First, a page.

Column: Los Angeles makes its push to be king of MLS

LAFC defender Steven Beitashour greets fans at Banc of California Stadium during the team's inaugural season.
(Allen J. Schaben / Los Angeles Times)

It wasn’t all that long ago that Portland, Ore., dubbed itself “Soccer City.” The name fit, for a while.

The city, after all, is home to the Timbers and Thorns, who brought Major League Soccer and National Women’s Soccer League titles to the same stadium. Only one other city in the country has won championships in both the men’s and women’s leagues.

Portland is also home to some of the most passionate fans in soccer, led by the Timbers Army, a coalition of raucous supporters’ groups that pack the north end of Providence Park.

But these days, Providence Park is quiet. An $85-million renovation, the stadium’s third makeover in 18 years, has closed the facility and furloughed the Army until June.

Soccer City has become a ghost town — which is probably just as well since the Timbers and Thorns, having played every game on the road this year, entered the weekend a combined 2-5-2.


That’s allowed Southern California to make a claim that it now deserves to wear the crown.

No, Southern California doesn’t have a woman’s team — not a professional one anyway, although Mia Hamm is working on that. But it does have the two best teams in MLS in the upstart Los Angeles Football Club and the five-time champion Galaxy. And it has the two best players in Carlos Vela and Zlatan Ibrahimovic.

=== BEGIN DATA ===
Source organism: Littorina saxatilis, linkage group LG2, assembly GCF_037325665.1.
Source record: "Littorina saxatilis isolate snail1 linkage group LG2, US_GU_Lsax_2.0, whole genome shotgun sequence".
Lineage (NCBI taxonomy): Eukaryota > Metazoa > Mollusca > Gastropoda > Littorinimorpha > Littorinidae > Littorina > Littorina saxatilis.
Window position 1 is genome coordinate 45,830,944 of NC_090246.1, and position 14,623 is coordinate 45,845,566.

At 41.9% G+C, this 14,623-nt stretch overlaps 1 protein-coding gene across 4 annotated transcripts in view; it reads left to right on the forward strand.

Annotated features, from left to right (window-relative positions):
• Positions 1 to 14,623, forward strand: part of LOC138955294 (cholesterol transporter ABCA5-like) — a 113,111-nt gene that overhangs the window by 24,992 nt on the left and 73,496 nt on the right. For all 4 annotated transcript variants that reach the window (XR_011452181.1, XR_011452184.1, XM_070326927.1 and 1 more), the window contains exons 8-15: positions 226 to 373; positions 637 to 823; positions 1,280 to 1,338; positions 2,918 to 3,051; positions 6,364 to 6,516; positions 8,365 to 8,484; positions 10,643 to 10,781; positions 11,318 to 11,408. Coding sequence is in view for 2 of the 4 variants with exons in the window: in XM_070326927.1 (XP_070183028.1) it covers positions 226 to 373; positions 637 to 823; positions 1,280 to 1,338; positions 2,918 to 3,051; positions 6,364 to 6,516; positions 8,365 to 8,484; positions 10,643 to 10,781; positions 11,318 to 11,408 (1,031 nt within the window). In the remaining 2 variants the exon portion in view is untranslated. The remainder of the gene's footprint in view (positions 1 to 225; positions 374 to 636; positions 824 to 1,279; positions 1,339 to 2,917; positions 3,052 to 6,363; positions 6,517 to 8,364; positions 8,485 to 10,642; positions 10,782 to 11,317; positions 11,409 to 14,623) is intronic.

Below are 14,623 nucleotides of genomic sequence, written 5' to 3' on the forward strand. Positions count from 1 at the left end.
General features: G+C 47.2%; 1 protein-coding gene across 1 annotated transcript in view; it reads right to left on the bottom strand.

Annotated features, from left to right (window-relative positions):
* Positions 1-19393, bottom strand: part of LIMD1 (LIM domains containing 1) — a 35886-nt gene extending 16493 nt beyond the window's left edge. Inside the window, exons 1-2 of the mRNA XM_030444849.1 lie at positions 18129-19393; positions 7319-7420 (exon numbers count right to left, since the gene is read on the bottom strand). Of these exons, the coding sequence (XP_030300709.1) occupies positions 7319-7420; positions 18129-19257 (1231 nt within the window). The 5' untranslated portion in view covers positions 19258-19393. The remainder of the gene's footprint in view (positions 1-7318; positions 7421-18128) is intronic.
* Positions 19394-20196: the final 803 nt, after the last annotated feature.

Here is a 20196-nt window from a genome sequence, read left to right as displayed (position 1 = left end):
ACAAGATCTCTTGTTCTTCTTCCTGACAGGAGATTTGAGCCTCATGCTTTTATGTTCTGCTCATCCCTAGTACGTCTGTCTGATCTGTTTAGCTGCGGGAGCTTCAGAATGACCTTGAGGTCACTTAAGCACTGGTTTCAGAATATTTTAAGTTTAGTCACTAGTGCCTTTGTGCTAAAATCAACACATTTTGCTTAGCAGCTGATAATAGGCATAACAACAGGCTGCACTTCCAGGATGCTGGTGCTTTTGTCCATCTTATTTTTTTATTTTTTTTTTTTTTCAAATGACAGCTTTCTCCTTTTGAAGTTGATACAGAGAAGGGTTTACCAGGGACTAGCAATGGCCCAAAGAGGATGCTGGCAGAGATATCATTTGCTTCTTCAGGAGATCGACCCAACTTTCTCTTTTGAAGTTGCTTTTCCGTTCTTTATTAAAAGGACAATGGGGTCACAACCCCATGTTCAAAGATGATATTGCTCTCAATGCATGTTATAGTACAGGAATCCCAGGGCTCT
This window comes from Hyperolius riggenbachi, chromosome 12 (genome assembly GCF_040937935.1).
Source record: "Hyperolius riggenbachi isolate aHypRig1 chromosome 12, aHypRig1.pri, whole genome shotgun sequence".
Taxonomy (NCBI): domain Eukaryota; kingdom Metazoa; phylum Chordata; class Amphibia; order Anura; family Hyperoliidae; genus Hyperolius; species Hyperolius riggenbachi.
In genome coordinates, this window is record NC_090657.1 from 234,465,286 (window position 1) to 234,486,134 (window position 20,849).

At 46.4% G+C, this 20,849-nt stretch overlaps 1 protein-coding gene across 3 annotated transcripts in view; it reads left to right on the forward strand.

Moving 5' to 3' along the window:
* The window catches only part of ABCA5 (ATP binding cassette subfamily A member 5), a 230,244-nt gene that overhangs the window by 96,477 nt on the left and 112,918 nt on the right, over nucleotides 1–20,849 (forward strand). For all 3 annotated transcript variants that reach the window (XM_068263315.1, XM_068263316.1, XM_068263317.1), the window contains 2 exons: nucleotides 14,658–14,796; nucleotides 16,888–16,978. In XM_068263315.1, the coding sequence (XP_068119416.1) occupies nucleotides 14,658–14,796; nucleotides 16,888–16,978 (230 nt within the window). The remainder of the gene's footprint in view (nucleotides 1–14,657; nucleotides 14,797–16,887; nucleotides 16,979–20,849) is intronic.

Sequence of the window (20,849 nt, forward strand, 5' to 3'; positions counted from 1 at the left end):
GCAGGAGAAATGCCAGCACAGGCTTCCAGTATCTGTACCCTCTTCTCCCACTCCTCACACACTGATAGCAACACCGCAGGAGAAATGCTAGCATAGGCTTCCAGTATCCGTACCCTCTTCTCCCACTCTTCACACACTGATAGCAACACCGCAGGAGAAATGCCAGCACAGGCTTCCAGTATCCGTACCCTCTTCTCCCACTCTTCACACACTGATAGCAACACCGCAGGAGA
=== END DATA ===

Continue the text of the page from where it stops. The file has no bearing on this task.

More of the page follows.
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LAFC played its first game less than 14 months ago and returns Sunday to Seattle, the city where it made its debut with a win over the Sounders, leading the league in wins, goals, points, fewest goals allowed and goal differential.

In its short history, LAFC has won as many games (23) as any team in the league, and collected more points (79) and scored more goals (93). And Vela, its captain, who leads MLS with 10 goals and five assists, is off to the fastest nine-game start in history.

The team’s 11-game unbeaten streak at Banc of California Stadium — at $350 million, the most expensive privately-funded soccer-specific stadium in the league — is also best in MLS. With apologies to the Portland supporters who, after all, were there first, they no longer make up the largest or loudest standing army in MLS. That honor now arguably belongs to the 3252, the LAFC fan union that has turned the north end of their stadium into the biggest mosh pit in the league.

“It’s a club that has everything going right,” former LAFC assistant Marc Dos Santos, now the coach of the Vancouver Whitecaps, said earlier this month. “That’s the example. That’s the standard. How close can you get to that?”

A dozen miles away at Dignity Health Sports Park, the Galaxy (6-1-1) are unbeaten at home — a streak they’ll put on the line Sunday afternoon against Real Salt Lake — and trail only LAFC in the standings.